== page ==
Perhaps it has something to do with the famous names associated with this timepiece: Jacques Cousteau, James Bond, Sean Connery, Thor Heyerdal , the British Royal Navy and COMEX (a famous French expeditionary diving company) to name just a few.
Beyond the marketing hype, however, the Rolex Submariner just has that timeless sophisticated design that true watch aficionados want to see when they look down at their wrist several times a day.
The Submariner story began in the early 1950s when Rolex director Rene P. Jeanneret, who was also an amateur diver, encouraged the company to develop a sports watch for scuba divers. Then, in 1953, Rolex managed to test their new 6200 model timepiece as Auguste Piccard and his son Jacques attempted a world diving record. Not only was the pair successful in taking their “bathyscaphe” to a new world record depth of 10,335 feet below the ocean’s surface, but the Submariner survived too.
That same year, Cousteau made a documentary film about the Mediterranean Sea titled The Silent World, which ended up winning an Academy Award. Of course, Rolex made certain the famous oceanographer was prominently wearing a Rolex Submariner in all of the film’s shots.
Then in 1954, Rolex formally launched Submariner model 6204 at the Basel Spring Fair. The company claimed its new timepiece was water resistant and could withstand depths of 200 meters (or 660 feet): something no other watch company had been able to accomplish. This same model (as well as the 6205), which was a bit smaller than the first “experimental” 6200 model, was officially launched for sale to the general public in 1955.
It wouldn’t be until the 1960s, however, that the Submariner would have mass appeal. The groovy era is when the Submariner showed up on the wrist of Sean Connery in several James Bond 007 films, including some famous underwater scenes. (In fact, the Submariner has shown up in no less than nine Bond films.)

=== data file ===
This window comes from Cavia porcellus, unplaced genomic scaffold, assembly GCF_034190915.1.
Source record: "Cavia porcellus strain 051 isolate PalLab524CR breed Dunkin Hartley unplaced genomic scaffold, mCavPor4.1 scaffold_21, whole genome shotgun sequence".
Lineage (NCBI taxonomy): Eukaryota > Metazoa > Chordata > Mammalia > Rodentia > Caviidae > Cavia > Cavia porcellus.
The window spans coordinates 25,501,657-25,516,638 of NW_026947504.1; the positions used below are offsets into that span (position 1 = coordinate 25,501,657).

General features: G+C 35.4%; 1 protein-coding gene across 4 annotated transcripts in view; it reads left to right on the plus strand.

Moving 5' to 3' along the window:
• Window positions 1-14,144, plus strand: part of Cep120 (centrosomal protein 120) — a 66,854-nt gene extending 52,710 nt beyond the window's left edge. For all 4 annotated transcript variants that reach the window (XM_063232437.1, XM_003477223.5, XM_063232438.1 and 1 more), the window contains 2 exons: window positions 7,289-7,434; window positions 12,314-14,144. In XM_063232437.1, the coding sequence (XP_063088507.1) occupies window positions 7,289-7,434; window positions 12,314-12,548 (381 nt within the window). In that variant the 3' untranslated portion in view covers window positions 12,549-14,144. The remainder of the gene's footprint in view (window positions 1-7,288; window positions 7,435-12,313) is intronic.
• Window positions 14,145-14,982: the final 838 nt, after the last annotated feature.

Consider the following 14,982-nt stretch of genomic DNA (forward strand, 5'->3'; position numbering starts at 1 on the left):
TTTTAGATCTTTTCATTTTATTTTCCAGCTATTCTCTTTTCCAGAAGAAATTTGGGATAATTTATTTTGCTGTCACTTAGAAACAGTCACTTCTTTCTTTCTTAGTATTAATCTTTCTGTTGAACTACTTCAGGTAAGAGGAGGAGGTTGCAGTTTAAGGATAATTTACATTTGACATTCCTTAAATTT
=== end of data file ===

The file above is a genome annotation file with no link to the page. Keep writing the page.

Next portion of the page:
What made the Submariner perfect for diving — other than the ability to work at incredible depths under the water — is the rotating bezel keeps track of air time when divers are submerged. In addition, many of the other Submariner innovations were created to deal with the limitations of wearing a wet suit and gloves such as the Submariner’s famous flip lock clasp (later known as “triplock”).
Over the decades, Rolex has made only minor changes to its classic Submariner such as thinning out the crown guard and adding even more innovations such as a helium escape valve, a 31-jewel movement, extra luminescent hour markers (called “superluminova”), synthetic sapphire glass, a date feature (some with “Cyclops” magnifying glass for easier reading) and an even greater depth rating (300 meters of 1,000 feet).
Starting in the 1970s, Rolex also transformed the Submariner into a more colorful timepiece. The first Submariners were all crafted in silver steel with black faces, but the more contemporary Submariner watches became available in yellow gold (or two tone) and even bright blue faces. In 2004, Rolex launched its green face (or LV as in “lunette verde”) to commemorate the 50th anniversary of the Submariner. Rolex uses a proprietary 904L stainless steel on its latest Submariner models. This ultra hard, corrosion-resistant steel is only used in aerospace and chemical factors. In fact, no other company in the world except Rolex has the economies of scale or expertise to use this shock-resistant material for everyday timepieces. Through the years, the Submariner has retained its rugged sporty appeal while at the same time being sophisticated enough to wear at board meetings.